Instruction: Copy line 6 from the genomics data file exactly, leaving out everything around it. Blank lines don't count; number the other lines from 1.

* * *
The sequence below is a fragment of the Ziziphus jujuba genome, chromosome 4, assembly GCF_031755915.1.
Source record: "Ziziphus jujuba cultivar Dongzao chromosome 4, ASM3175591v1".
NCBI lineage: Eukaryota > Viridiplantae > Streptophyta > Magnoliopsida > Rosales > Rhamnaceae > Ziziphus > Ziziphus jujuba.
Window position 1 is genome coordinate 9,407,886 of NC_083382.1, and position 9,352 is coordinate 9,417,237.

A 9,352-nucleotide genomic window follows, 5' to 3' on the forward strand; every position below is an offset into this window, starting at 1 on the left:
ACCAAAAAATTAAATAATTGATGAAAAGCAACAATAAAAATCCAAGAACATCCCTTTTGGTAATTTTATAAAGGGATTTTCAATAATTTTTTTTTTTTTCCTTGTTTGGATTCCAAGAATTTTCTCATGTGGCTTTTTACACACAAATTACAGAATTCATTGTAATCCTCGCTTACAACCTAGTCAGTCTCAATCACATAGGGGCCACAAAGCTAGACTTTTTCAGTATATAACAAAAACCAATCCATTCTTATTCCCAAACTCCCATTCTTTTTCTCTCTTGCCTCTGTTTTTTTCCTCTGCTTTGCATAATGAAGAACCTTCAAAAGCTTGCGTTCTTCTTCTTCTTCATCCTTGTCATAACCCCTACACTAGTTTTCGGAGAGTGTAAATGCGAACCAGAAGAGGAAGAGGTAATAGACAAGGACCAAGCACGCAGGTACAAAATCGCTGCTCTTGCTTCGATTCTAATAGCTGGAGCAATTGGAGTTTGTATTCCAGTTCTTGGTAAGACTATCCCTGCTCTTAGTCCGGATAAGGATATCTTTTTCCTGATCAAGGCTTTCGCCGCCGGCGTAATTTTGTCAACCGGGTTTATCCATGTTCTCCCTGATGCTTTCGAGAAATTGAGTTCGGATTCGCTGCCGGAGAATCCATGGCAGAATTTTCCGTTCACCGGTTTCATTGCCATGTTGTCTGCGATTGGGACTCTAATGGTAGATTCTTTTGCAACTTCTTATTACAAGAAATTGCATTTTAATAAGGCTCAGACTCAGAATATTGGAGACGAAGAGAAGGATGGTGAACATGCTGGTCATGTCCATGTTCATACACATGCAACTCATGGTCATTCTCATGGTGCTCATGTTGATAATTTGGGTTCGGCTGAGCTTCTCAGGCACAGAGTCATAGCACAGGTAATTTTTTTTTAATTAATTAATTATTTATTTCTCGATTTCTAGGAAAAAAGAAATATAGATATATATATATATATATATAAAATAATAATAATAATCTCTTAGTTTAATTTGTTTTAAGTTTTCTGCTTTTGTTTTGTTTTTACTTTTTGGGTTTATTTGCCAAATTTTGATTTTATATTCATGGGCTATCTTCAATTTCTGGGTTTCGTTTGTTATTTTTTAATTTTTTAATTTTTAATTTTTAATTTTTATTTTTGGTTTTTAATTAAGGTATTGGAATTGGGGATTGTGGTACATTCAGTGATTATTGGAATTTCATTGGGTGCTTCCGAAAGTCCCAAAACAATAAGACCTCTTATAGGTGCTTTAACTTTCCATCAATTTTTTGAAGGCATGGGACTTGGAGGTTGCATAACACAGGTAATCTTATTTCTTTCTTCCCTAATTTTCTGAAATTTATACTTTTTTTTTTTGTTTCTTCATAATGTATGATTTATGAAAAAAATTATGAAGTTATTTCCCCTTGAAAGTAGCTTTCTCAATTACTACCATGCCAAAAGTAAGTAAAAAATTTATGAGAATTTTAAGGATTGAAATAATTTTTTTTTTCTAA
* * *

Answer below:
ACCAAAAAATTAAATAATTGATGAAAAGCAACAATAAAAATCCAAGAACATCCCTTTTGGTAATTTTATAAAGGGATTTTCAATAATTTTTTTTTTTTTCCTTGTTTGGATTCCAAGAATTTTCTCATGTGGCTTTTTACACACAAATTACAGAATTCATTGTAATCCTCGCTTACAACCTAGTCAGTCTCAATCACATAGGGGCCACAAAGCTAGACTTTTTCAGTATATAACAAAAACCAATCCATTCTTATTCCCAAACTCCCATTCTTTTTCTCTCTTGCCTCTGTTTTTTTCCTCTGCTTTGCATAATGAAGAACCTTCAAAAGCTTGCGTTCTTCTTCTTCTTCATCCTTGTCATAACCCCTACACTAGTTTTCGGAGAGTGTAAATGCGAACCAGAAGAGGAAGAGGTAATAGACAAGGACCAAGCACGCAGGTACAAAATCGCTGCTCTTGCTTCGATTCTAATAGCTGGAGCAATTGGAGTTTGTATTCCAGTTCTTGGTAAGACTATCCCTGCTCTTAGTCCGGATAAGGATATCTTTTTCCTGATCAAGGCTTTCGCCGCCGGCGTAATTTTGTCAACCGGGTTTATCCATGTTCTCCCTGATGCTTTCGAGAAATTGAGTTCGGATTCGCTGCCGGAGAATCCATGGCAGAATTTTCCGTTCACCGGTTTCATTGCCATGTTGTCTGCGATTGGGACTCTAATGGTAGATTCTTTTGCAACTTCTTATTACAAGAAATTGCATTTTAATAAGGCTCAGACTCAGAATATTGGAGACGAAGAGAAGGATGGTGAACATGCTGGTCATGTCCATGTTCATACACATGCAACTCATGGTCATTCTCATGGTGCTCATGTTGATAATTTGGGTTCGGCTGAGCTTCTCAGGCACAGAGTCATAGCACAGGTAATTTTTTTTTAATTAATTAATTATTTATTTCTCGATTTCTAGGAAAAAAGAAATATAGATATATATATATATATATATAAAATAATAATAATAATCTCTTAGTTTAATTTGTTTTAAGTTTTCTGCTTTTGTTTTGTTTTTACTTTTTGGGTTTATTTGCCAAATTTTGATTTTATATTCATGGGCTATCTTCAATTTCTGGGTTTCGTTTGTTATTTTTTAATTTTTTAATTTTTAATTTTTAATTTTTATTTTTGGTTTTTAATTAAGGTATTGGAATTGGGGATTGTGGTACATTCAGTGATTATTGGAATTTCATTGGGTGCTTCCGAAAGTCCCAAAACAATAAGACCTCTTATAGGTGCTTTAACTTTCCATCAATTTTTTGAAGGCATGGGACTTGGAGGTTGCATAACACAGGTAATCTTATTTCTTTCTTCCCTAATTTTCTGAAATTTATACTTTTTTTTTTTGTTTCTTCATAATGTATGATTTATGAAAAAAATTATGAAGTTATTTCCCCTTGAAAGTAGCTTTCTCAATTACTACCATGCCAAAAGTAAGTAAAAAATTTATGAGAATTTTAAGGATTGAAATAATTTTTTTTTTCTAA